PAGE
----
Back on top of the world Rory McIlroy is on a title charge as he heads into the final major of the season, the US PGA at the exalted Valhalla course in Louisville, Kentucky.
The 25-year-old Holywood star believes he is in the best form of his life as he seeks a third win in succession and second major title in the space of four weeks, starting on Thursday.
He heads to Valhalla back on top of the world rankings for the first time since March 2013 after claiming his first World Golf Championship event in the Bridgestone Invitational at the Firestone Country Club in Ohio on Sunday, banking another £900,000.
But Rory insisted: “I think you just go and you play and you try to win golf tournaments, and if you win golf tournaments, the ranking takes care of itself. My goal now until the end of the year is just to try to win as many golf tournaments as I can. It's not to try to finish number one in the world. It's just to get as many titles as possible.”
McIlroy now tops the money lists on both sides of the Atlantic with £26million earned this year, and the bad news for his rivals is that after his Open triumph at Hoylake and Sunday’s Bridgestone victory, both by two shots over the unfortunate Sergio Garcia, Rory believes he is playing at a higher level.
“It was the most comfortable I've ever felt trying to close out a golf tournament out there on Sunday,” he said. “I felt normal. I felt like it was the first round or the second round. It didn't feel like a fourth round.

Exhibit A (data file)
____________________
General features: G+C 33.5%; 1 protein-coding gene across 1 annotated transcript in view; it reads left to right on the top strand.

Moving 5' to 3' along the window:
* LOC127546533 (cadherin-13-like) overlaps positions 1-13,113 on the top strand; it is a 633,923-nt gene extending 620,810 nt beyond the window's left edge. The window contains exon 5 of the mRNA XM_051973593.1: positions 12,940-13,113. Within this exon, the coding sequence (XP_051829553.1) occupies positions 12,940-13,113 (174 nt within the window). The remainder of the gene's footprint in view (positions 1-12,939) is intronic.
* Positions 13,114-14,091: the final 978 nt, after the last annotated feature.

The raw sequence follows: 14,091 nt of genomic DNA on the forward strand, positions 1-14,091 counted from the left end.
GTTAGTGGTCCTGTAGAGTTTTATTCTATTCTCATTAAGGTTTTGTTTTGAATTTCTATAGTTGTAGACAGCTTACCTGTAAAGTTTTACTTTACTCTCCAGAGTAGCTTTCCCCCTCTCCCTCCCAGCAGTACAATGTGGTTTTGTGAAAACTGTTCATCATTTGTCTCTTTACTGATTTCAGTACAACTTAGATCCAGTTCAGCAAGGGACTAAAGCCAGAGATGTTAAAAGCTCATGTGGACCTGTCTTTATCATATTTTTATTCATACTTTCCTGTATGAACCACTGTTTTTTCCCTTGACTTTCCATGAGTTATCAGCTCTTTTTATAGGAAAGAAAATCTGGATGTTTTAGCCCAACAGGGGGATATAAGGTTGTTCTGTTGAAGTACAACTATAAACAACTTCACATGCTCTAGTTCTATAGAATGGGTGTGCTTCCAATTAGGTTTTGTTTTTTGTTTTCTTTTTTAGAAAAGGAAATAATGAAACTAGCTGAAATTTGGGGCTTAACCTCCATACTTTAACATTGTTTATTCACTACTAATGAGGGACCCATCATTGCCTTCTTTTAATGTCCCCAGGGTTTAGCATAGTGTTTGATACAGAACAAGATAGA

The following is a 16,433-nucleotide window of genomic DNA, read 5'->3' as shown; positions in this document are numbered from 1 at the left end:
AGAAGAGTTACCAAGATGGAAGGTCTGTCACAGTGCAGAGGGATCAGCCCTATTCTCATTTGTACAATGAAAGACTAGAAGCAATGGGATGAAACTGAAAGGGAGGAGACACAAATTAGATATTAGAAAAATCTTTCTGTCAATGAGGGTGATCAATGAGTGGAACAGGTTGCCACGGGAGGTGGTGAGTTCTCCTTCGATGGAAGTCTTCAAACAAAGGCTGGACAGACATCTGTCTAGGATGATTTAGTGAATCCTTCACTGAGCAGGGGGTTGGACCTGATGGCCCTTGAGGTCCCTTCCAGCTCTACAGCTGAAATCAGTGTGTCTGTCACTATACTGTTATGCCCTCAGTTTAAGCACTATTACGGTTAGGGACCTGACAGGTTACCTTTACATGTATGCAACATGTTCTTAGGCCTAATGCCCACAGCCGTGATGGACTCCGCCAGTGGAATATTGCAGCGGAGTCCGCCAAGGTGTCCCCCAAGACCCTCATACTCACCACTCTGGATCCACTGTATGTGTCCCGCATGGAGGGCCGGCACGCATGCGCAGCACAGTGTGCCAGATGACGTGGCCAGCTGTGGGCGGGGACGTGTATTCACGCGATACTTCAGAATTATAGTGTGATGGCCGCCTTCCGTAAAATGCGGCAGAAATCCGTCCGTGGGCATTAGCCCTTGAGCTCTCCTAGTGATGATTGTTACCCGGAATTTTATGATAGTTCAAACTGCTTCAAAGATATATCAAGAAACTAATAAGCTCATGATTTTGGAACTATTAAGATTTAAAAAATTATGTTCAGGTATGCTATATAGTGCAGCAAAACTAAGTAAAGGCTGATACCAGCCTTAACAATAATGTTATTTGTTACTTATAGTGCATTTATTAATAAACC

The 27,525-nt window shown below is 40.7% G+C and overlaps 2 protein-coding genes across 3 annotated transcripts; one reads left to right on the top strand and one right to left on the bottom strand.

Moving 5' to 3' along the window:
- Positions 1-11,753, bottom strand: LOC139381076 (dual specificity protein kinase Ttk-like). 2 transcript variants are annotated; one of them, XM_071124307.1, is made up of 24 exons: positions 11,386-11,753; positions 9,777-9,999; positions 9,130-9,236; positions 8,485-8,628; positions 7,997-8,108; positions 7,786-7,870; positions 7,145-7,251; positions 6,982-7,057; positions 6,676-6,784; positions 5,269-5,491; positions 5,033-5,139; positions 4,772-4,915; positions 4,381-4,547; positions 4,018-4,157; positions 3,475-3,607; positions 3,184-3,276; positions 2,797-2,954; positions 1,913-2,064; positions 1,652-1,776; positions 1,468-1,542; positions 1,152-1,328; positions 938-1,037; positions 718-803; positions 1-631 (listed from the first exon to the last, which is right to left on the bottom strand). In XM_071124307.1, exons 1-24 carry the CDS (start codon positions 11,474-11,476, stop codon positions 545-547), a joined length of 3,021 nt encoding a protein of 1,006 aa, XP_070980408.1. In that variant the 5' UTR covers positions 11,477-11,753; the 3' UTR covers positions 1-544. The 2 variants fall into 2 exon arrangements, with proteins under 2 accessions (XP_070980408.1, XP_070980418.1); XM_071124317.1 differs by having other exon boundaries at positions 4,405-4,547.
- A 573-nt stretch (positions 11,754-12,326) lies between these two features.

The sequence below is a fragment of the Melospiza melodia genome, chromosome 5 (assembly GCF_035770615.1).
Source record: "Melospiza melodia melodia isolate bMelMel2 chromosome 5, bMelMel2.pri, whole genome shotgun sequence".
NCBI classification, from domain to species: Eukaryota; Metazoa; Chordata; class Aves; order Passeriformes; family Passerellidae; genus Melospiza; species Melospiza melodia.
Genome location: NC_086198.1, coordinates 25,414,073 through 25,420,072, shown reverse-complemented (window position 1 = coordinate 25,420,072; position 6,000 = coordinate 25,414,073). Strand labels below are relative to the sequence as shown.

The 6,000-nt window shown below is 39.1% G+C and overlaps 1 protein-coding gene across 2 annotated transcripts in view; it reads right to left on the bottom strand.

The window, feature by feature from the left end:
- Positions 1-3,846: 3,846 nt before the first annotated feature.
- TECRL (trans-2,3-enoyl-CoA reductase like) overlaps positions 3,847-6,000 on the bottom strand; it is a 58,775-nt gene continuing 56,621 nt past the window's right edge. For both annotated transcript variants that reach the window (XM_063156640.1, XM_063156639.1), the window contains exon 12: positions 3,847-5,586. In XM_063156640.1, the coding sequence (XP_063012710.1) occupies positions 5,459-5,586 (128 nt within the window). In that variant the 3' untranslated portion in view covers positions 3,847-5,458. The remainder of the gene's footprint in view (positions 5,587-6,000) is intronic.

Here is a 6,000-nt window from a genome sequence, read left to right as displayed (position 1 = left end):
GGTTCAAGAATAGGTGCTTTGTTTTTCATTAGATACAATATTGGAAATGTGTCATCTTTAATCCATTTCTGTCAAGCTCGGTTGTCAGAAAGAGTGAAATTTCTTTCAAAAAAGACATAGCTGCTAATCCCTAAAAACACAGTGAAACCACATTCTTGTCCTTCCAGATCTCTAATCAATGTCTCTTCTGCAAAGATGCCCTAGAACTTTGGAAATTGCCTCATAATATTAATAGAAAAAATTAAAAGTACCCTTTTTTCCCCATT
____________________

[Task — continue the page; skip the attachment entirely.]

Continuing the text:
Rory added: “Mentally it's the best I've ever been. I didn't get ahead of myself. I didn't start to think about my score. I didn't think about where I was in the tournament. I just kept playing my shot after shot after shot.”
With Adam Scott narrowly failing to secure the top-five finish he needed to prevent McIlroy from overtaking him, Rory’s lead at the top of the rankings is just 0.17 points.
But McIlroy is more focused on tournament victories than rankings, with plenty still to play for in the rest of the season.
“It's a nice honour and it's a nice title to have, but I don't think you should go into tournaments thinking about it or thinking 'Oh, this guy could pass me if I don't finish in this position, or this guy could do this,”' McIlroy said.
“I feel like the run of golf courses we've got coming up are going to suit me. I haven't seen Valhalla, but from what I heard you need to hit it pretty long and drive the ball well.”
Asked if McIlroy was on the way to dominating the sport as Tiger Woods did in his prime, European Ryder Cup captain Paul McGinley replied: “There is no reason why not.
“What I think is great is that Rory can hold his attitude where it is at now, it's very much in the present, taking one week at a time. He's never said he was chasing Jack Nicklaus' record of 18 majors and that's a great attitude, it takes the pressure off him and keeps him very much in the present”